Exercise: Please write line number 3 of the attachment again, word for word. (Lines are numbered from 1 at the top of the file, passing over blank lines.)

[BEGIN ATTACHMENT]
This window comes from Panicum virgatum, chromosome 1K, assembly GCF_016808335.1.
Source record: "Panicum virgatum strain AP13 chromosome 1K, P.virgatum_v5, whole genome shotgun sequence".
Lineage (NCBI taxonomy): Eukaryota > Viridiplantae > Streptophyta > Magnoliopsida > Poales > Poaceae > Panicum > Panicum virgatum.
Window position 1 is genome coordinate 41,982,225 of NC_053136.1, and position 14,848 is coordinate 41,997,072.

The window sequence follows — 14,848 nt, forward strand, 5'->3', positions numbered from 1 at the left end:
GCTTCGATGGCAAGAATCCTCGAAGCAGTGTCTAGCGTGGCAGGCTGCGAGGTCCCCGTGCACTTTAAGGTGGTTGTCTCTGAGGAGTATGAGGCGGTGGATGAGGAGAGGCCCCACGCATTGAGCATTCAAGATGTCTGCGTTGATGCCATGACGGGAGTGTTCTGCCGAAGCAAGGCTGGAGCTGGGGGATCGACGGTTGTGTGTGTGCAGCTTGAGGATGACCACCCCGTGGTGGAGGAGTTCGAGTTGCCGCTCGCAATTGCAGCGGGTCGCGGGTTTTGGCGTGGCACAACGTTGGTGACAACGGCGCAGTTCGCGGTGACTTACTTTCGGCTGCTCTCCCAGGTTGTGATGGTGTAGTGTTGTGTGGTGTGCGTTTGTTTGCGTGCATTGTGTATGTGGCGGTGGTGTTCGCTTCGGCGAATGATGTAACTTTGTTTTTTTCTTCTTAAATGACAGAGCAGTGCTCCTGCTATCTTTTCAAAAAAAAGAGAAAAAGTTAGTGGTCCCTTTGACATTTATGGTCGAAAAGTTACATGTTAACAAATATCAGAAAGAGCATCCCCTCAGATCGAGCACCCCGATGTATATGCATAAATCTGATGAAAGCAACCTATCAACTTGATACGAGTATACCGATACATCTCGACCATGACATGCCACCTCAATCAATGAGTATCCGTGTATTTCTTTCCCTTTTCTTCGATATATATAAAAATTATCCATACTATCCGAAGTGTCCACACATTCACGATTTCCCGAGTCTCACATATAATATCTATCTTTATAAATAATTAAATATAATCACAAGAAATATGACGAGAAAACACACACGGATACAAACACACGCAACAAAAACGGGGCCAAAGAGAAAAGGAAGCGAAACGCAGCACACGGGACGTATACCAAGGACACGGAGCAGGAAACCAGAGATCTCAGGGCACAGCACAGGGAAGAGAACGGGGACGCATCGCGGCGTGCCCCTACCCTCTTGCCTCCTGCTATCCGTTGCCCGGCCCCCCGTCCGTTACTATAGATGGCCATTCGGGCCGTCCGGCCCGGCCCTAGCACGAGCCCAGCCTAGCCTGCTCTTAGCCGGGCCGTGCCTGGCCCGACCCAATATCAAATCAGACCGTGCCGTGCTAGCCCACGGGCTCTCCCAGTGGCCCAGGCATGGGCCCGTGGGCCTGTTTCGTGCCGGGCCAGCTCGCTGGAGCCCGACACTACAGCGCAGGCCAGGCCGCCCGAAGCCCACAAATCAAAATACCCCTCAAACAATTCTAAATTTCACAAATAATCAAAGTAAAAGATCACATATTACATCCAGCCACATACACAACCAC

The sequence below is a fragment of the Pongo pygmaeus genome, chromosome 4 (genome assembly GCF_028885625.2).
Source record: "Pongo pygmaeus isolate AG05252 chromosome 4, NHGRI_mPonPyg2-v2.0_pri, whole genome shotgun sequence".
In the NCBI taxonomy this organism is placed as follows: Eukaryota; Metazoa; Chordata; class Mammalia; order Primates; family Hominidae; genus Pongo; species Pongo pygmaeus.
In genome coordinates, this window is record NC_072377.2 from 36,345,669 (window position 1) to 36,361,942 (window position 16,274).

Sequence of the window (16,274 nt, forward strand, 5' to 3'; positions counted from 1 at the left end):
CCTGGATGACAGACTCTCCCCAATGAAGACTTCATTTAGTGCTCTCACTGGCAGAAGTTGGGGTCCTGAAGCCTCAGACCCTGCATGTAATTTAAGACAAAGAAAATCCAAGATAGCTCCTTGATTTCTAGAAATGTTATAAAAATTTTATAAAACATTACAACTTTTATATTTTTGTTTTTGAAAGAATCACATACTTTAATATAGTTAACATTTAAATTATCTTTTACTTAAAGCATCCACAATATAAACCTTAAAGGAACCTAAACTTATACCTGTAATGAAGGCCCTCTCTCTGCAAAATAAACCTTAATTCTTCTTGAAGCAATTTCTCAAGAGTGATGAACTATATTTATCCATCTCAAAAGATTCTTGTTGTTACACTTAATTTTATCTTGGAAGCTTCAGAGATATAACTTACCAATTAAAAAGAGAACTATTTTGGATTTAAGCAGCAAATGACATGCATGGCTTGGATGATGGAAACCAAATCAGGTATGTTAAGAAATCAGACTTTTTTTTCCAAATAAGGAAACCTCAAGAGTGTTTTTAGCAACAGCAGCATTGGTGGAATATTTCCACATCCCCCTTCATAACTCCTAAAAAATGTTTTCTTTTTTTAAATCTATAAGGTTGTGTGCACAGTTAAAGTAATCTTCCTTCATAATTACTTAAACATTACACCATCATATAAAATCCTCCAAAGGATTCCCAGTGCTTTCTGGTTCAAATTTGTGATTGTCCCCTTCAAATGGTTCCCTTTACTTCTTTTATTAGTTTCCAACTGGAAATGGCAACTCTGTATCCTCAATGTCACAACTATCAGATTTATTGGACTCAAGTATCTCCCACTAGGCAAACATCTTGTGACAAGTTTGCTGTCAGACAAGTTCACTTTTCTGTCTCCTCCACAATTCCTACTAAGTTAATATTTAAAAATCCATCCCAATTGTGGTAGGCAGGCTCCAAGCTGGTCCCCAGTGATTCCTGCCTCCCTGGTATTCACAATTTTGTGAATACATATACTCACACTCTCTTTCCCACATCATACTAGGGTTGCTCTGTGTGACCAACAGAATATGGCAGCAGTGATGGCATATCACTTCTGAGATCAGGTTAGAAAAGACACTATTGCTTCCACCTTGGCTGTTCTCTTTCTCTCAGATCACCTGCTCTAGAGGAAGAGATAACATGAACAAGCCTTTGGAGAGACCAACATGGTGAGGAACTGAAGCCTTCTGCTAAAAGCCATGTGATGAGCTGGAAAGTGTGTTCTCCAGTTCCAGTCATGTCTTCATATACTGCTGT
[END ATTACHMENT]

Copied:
Lineage (NCBI taxonomy): Eukaryota > Viridiplantae > Streptophyta > Magnoliopsida > Poales > Poaceae > Panicum > Panicum virgatum.